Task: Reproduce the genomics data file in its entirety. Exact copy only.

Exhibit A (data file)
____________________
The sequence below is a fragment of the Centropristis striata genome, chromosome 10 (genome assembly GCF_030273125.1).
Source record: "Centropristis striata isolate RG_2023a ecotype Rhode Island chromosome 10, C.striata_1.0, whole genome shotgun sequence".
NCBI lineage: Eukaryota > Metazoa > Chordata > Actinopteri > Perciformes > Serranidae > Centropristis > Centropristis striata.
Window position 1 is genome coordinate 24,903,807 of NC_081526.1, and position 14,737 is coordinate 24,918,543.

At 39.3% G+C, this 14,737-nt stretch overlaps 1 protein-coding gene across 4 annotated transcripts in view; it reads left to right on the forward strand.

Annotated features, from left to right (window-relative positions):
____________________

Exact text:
The sequence below is a fragment of the Centropristis striata genome, chromosome 10 (genome assembly GCF_030273125.1).
Source record: "Centropristis striata isolate RG_2023a ecotype Rhode Island chromosome 10, C.striata_1.0, whole genome shotgun sequence".
NCBI lineage: Eukaryota > Metazoa > Chordata > Actinopteri > Perciformes > Serranidae > Centropristis > Centropristis striata.
Window position 1 is genome coordinate 24,903,807 of NC_081526.1, and position 14,737 is coordinate 24,918,543.

At 39.3% G+C, this 14,737-nt stretch overlaps 1 protein-coding gene across 4 annotated transcripts in view; it reads left to right on the forward strand.

Annotated features, from left to right (window-relative positions):